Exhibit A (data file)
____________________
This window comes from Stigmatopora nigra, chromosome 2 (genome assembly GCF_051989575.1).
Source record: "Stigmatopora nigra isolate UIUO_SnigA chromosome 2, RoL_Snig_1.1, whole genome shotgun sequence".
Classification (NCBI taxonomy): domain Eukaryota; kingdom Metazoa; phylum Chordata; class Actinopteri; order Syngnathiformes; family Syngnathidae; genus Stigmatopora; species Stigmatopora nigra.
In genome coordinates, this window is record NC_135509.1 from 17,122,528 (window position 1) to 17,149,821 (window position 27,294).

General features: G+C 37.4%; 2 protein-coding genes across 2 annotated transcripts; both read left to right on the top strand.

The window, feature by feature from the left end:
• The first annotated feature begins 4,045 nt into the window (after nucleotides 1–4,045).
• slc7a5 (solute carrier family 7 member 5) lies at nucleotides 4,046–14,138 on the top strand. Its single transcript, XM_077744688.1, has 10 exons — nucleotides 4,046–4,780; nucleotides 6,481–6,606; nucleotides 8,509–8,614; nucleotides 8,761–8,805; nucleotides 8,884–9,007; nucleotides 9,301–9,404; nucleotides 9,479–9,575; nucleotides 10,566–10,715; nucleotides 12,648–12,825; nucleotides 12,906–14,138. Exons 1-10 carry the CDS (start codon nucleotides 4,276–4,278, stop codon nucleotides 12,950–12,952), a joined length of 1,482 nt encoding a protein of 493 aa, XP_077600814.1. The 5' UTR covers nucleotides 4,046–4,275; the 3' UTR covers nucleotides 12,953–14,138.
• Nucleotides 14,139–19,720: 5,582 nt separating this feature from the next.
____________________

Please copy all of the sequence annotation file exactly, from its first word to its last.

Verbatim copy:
This window comes from Stigmatopora nigra, chromosome 2 (genome assembly GCF_051989575.1).
Source record: "Stigmatopora nigra isolate UIUO_SnigA chromosome 2, RoL_Snig_1.1, whole genome shotgun sequence".
Classification (NCBI taxonomy): domain Eukaryota; kingdom Metazoa; phylum Chordata; class Actinopteri; order Syngnathiformes; family Syngnathidae; genus Stigmatopora; species Stigmatopora nigra.
In genome coordinates, this window is record NC_135509.1 from 17,122,528 (window position 1) to 17,149,821 (window position 27,294).

General features: G+C 37.4%; 2 protein-coding genes across 2 annotated transcripts; both read left to right on the top strand.

The window, feature by feature from the left end:
• The first annotated feature begins 4,045 nt into the window (after nucleotides 1–4,045).
• slc7a5 (solute carrier family 7 member 5) lies at nucleotides 4,046–14,138 on the top strand. Its single transcript, XM_077744688.1, has 10 exons — nucleotides 4,046–4,780; nucleotides 6,481–6,606; nucleotides 8,509–8,614; nucleotides 8,761–8,805; nucleotides 8,884–9,007; nucleotides 9,301–9,404; nucleotides 9,479–9,575; nucleotides 10,566–10,715; nucleotides 12,648–12,825; nucleotides 12,906–14,138. Exons 1-10 carry the CDS (start codon nucleotides 4,276–4,278, stop codon nucleotides 12,950–12,952), a joined length of 1,482 nt encoding a protein of 493 aa, XP_077600814.1. The 5' UTR covers nucleotides 4,046–4,275; the 3' UTR covers nucleotides 12,953–14,138.
• Nucleotides 14,139–19,720: 5,582 nt separating this feature from the next.